The bridge's collapse is often blamed on mechanical resonance, in which the bridge's wild motions were exacerbated by the right vibrational frequencies. Indeed, that's how a lot of high school physics students (myself included) first learn about the Tacoma Narrows Bridge, as a lesson in resonance. This, however, is an urban myth. The actual cause was aeroelastic flutter, a phenomenon where basically the unstable oscillation of the bridge caused by the wind creates a feedback loop of vibrational energy. The wind pumps more vibrational energy into the bridge's structure than it can lose through flexing, and if the wind doesn't die down in time the bridge will soon collapse.
Tacoma News Tribune editor Leonard Coatsworth was the last person to drive across the bridge. He later described the chaos as the bridge entered its death throes:
Just as I drove past the towers, the bridge began to sway violently from side to side. Before I realized it, the tilt became so violent that I lost control of the car...I jammed on the brakes and got out, only to be thrown onto my face against the curb...Around me I could hear concrete cracking...The car itself began to slide from side to side of the roadway.
On hands and knees most of the time, I crawled 500 yards (460 m) or more to the towers...My breath was coming in gasps; my knees were raw and bleeding, my hands bruised and swollen from gripping the concrete curb...Toward the last, I risked rising to my feet and running a few yards at a time...Safely back at the toll plaza, I saw the bridge in its final collapse and saw my car plunge into the Narrows.
Sadly, his dog Tubby was the only fatality of the bridge's collapse. He had been riding in the car with Coatsworth, and rescue workers were unable to coax the scared cocker spaniel out of the car. Today, the remains of the original Tacoma Narrows Bay sit at the bottom of the water as an artificial reef.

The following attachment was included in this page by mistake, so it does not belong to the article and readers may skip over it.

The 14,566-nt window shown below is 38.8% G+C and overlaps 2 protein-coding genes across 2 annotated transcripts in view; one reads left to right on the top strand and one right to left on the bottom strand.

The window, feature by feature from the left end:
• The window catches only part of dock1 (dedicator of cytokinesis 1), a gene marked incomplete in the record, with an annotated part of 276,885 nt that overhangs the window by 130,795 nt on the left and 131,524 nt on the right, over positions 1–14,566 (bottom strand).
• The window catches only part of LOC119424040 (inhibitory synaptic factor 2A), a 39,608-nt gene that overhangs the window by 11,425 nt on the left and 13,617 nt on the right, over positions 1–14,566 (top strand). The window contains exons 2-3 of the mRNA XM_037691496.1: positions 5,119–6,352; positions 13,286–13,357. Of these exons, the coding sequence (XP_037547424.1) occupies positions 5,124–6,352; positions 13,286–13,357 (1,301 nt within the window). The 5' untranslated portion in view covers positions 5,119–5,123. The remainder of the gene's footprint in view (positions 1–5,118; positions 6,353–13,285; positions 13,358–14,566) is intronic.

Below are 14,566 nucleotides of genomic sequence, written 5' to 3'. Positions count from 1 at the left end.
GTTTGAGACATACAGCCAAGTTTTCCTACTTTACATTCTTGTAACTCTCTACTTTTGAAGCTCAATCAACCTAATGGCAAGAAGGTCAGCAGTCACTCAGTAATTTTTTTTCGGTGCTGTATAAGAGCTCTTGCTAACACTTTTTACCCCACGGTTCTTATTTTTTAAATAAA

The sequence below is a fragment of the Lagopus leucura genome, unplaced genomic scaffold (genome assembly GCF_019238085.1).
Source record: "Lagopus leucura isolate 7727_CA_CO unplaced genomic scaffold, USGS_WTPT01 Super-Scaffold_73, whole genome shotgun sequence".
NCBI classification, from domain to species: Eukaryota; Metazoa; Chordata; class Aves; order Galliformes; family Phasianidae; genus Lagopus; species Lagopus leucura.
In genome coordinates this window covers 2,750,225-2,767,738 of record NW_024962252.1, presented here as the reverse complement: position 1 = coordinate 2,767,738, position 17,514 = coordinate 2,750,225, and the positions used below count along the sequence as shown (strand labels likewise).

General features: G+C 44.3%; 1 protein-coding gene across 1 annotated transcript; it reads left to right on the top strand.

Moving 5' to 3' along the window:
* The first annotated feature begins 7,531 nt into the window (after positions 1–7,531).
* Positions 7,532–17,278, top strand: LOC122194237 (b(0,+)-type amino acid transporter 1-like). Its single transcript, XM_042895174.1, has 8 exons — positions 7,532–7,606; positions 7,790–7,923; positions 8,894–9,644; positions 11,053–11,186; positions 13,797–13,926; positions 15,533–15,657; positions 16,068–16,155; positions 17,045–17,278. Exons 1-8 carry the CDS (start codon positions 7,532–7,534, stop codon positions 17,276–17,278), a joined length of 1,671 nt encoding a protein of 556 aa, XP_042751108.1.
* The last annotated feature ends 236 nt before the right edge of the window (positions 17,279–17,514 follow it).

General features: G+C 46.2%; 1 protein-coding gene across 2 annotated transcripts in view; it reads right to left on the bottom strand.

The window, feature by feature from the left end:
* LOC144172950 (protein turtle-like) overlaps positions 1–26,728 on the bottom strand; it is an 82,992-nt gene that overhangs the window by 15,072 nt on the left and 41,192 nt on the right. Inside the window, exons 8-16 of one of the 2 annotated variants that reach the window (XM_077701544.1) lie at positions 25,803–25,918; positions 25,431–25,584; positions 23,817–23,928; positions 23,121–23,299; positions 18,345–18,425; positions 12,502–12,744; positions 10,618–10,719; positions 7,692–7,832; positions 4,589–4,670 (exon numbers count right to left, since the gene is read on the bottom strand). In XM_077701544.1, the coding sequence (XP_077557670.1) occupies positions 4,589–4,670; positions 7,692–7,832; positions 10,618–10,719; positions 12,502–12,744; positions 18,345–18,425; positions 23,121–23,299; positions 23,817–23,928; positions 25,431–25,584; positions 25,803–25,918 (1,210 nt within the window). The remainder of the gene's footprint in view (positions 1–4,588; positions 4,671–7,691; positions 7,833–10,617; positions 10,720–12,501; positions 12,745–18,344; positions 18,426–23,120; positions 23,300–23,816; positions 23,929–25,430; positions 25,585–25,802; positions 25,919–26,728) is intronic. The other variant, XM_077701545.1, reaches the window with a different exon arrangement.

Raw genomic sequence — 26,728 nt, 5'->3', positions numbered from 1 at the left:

And then there's the disaster that befell Scotland's Tay Bridge. On December 28, 1879, a violent storm whipped across the more than two-mile-long Tay Bridge, causing the so-called "High Girders" at the center of the bridge to collapse as a train passed over it. Tragically, all of the roughly 75 crewmen and passengers on board were killed. There was one "survivor" - the locomotive itself was fished out of the water and served for another forty years, earning the grim nickname of "The Diver." It served for another forty years, although some engineers were perhaps understandably reluctant to take it back over the new Tay Bridge.
The Tay Bridge disaster destroyed the reputation of its builder, Sir Thomas Bouch, who had earned his knighthood for building the bridge in the first place. His incompetent and slipshod engineering was blamed for the disaster and the deaths, and this was only his most serious blunder. His entire rail line proved to be poorly built, with lots of engineering mistakes and poor quality materials used. He died shortly afterwards with the Tay Bridge inquiry's conclusions left to serve as a grim legacy: "badly designed, badly built, and badly maintained."
Still, the most lasting damage of the Tay Bridge Disaster might have been the harm done to poetry. William McGonagall, widely considered the worst poet in British history, repeatedly set his sights on the bridge, both before and after his destruction. After an initial ode praising the bridge's construction, he returned with his magnum opus, a poem memorializing the destruction. Here's how it begins:
Beautiful railway bridge of the silv'ry Tay
Alas! I am very sorry to say
That ninety lives have been taken away
On the last sabbath day of 1879
Which shall be remembered for a very long time.
And here's how it ends:
Oh! ill-fated Bridge of the Silv'ry Tay,
I must now conclude my lay
By telling the world fearlessly without the least dismay,
That your central girders would not have given way,
At least many sensible men do say,
Had they been supported on each side with buttresses,
At least many sensible men confesses,
For the stronger we our houses do build,
The less chance we have of being killed.
The middle is pretty much like that as well, but here's the full poem. Still, his enthusiasm for a new Tay Bridge was undeterred, and his third poem about a Tay Bridge contained the immortal words:
The New Yorkers boast about their Brooklyn Bridge
But in comparison to thee it seems like a midge.
It is widely believed New York City never recovered from a burn of such magnitude.